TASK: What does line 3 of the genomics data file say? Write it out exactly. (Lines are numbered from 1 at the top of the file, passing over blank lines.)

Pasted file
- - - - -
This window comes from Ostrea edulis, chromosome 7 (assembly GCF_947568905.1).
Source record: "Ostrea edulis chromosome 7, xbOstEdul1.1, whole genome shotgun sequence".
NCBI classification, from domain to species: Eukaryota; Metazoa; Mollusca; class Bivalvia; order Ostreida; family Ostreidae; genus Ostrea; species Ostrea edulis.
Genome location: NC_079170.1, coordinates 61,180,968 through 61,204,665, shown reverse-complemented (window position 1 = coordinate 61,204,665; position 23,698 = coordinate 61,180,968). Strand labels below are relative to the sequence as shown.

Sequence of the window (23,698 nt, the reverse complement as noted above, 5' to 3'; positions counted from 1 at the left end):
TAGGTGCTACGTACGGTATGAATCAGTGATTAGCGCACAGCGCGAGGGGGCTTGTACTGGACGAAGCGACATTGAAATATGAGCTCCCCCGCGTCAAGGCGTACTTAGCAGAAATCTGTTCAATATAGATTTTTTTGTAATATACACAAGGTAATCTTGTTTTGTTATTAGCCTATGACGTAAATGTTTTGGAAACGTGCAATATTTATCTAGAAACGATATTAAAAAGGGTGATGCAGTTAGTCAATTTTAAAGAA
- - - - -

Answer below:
NCBI classification, from domain to species: Eukaryota; Metazoa; Mollusca; class Bivalvia; order Ostreida; family Ostreidae; genus Ostrea; species Ostrea edulis.